A sitemap is a graphical or structured list of pages available on a website. Search engine crawlers look for and use XML formatted sitemaps to efficiently crawl the websites they index. Checking if your websites content management system can create a sitemap and make it available is a good idea. Sitemaps can also be human-readable lists or graphs that can be used to plan or optimize websites structure.
Generating XML Sitemaps
A XML sitemap should consist of
url nodes with
loc indicating the location (URL), a
lastmod last modified time-stamp, a crawl
priority between 0 and 1 and optionally a
changefreq with a value like
monthly indicating how frequently the page is changed.
url node can look like:
<url> <loc>https://linuxreviews.org/AMD_graphics</loc> <lastmod>2020-08-06T07:43:40Z</lastmod> <priority>1.0</priority> </url>
url nodes go between a
urlset super-node. A
<?xml header is also required. A complete sitemap.xml file could look like this:
<?xml version="1.0" encoding="UTF-8"?> <urlset xmlns="http://www.sitemaps.org/schemas/sitemap/0.9"> <url> <loc>https://linuxreviews.org/AMD_graphics</loc> <lastmod>2020-08-06T07:43:40Z</lastmod> <priority>1.0</priority> </url> <url> <loc>https://linuxreviews.org/AMP</loc> <lastmod>2020-07-22T20:34:38Z</lastmod> <priority>1.0</priority> </url> </urlset>
Sitemap files need to be UTF-8 encoded (not UTF-16) and data values need to have five special characters need to use special escape codes:
A sitemap should not be lager than 50 MiB in size (uncompressed) and it should not contain more than 50k URLs. Gigantic sites can overcome that problem by creating a sitemap index file that points to multiple sitemaps. Such a sitemap index file should have a
sitemapindex super-node with
sitemap nodes containing
loc entries with sitemap URls and
lastmod time-stamps. A complete sitemap index file could look like:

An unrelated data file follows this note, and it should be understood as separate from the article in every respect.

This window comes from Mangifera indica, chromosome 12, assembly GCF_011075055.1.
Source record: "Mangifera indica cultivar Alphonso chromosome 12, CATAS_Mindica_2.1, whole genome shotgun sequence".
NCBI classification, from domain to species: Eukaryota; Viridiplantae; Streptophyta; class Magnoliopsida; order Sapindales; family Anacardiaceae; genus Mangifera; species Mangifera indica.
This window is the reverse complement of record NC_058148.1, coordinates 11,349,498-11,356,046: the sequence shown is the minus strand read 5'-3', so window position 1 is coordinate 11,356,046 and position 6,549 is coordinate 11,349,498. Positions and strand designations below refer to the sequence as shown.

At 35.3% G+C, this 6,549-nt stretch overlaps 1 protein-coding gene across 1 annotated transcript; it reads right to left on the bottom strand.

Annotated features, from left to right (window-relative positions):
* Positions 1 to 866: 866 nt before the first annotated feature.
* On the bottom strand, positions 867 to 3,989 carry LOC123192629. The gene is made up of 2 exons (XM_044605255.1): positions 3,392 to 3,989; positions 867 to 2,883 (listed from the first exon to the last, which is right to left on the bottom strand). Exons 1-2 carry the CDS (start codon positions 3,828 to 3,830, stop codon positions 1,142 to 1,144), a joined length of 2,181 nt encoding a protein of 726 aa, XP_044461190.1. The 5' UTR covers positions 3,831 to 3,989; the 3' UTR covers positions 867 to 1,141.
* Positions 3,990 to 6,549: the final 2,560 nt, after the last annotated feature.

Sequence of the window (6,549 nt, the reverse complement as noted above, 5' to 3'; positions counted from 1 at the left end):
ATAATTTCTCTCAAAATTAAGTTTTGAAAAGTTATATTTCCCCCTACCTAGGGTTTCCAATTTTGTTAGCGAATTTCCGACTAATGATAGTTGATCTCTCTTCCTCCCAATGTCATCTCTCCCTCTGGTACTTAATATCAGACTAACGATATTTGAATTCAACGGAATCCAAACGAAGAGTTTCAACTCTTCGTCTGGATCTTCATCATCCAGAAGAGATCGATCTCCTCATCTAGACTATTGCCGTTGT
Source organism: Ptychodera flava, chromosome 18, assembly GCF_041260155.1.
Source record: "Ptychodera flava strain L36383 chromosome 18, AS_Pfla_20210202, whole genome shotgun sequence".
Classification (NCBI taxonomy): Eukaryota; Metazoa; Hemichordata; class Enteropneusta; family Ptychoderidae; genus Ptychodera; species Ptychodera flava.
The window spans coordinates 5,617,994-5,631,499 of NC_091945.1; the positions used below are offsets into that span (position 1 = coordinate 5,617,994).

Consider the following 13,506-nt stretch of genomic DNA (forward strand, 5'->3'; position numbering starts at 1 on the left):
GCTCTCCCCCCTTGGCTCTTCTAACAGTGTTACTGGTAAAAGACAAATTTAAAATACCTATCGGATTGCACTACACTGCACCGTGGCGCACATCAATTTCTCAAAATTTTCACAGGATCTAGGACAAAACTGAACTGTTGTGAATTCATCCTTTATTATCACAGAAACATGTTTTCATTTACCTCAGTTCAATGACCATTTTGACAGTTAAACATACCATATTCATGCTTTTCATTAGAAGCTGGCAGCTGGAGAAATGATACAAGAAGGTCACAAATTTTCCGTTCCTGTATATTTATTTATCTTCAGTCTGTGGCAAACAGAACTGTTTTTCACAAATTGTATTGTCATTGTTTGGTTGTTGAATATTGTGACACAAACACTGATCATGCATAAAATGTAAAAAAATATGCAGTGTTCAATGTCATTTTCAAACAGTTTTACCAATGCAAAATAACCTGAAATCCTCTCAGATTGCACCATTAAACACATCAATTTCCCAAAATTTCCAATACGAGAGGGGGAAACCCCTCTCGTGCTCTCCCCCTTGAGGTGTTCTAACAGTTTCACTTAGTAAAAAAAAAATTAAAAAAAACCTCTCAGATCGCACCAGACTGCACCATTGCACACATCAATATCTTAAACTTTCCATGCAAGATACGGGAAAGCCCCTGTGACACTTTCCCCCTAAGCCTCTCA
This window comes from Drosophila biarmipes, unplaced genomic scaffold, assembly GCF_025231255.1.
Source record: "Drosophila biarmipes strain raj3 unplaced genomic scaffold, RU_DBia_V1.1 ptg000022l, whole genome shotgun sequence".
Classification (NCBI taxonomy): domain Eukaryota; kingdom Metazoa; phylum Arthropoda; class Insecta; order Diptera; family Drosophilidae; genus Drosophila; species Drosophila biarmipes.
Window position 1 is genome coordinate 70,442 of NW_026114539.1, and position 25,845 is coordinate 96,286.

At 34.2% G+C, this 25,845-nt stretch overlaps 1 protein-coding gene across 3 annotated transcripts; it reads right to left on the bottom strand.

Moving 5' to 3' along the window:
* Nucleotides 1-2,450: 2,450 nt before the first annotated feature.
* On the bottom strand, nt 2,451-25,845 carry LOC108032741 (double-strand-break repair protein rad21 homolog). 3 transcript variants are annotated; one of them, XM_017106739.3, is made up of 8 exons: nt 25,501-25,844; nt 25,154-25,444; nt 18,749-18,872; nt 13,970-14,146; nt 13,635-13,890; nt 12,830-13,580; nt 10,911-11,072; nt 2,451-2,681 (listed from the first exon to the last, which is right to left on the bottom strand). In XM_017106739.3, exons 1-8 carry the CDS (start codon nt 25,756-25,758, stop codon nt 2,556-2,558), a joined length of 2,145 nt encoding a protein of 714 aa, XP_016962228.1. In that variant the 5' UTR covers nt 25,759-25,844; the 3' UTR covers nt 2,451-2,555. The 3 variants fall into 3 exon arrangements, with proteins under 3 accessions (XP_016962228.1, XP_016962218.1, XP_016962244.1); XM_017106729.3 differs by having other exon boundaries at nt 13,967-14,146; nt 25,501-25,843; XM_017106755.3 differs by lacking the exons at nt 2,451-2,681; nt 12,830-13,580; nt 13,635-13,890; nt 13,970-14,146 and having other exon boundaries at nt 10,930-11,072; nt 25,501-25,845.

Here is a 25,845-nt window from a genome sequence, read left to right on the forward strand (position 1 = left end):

<?xml version="1.0" encoding="UTF-8"?> <sitemapindex xmlns="http://www.sitemaps.org/schemas/sitemap/0.9"> <sitemap> <loc>https://example.com/sitemap/importantpages.xml</loc> <lastmod>2020-08-12T11:33:19Z</lastmod> </sitemap> <sitemap> <loc>https://example.com/sitemap/boringpages.xml</loc> <lastmod>2020-08-12T11:33:19Z</lastmod> </sitemap> </sitemapindex>
Writing XML sitemap files manually is pretty futile. Your best option is to use a feature built into the content management system you are using or a plug-in. There are several sitemap plug-ins available for WordPress. MediaWiki has a built-in tool available in
Making Search Engines Aware Of Your Sitemap
Web crawlers used by search engines and others will pick up any sitemap specified in /robots.txt. All you need is one line with
Sitemap: and an URL:
Sitemap: lines are supported by
robots.txt the standard.
Google has a special page you can use to submit sitemaps to their search engine. You can simply visit
url to your sitemap (as in
http://www.google.com/ping?sitemap=https://example.com/sitemap.xml) to submit a sitemap to that search engine.
You do not need to submit a newly added sitemap if you add a URL to it in
robots.txt and GoogleBot is crawling your site on a regular basis, it will see it and use it automatically.
Bing provides a special URL you can use to submit sitemaps. Their tool requires that the URL to the sitemap is URL-encoded so you can't just submit a plain URL. You can make the
bingbot aware of your sitemap by going to
http://www.bing.com/ping?sitemap=</code>+<code>encoded URL. A valid requests could look like:
Bing will, like Google and others, look for and understand a
Sitemap: line in your
/robots.txt. You do not need to manually submit a sitemap if
bingbot crawls your site on a regular basis.
- Having a sitemap with many pages does not necessarily mean that web crawlers will fetch all the pages listed in your sitemap. They may only fetch the first 100 or 1000 ordered by either the list they appear in or the last-modification date.
- Web crawlers do not see a sitemap as a list of pages they are allowed to crawl, the majority will happily crawl any and all pages linked to (or not linked to in some cases). You have to list pages or locations you do not want crawlers to crawl in /robots.txt, not mentioning them in your sitemap is not enough.
YaCy can make pretty neat web structure graphs shows all links to and from a website. It can not make a graph showing a websites internal structure.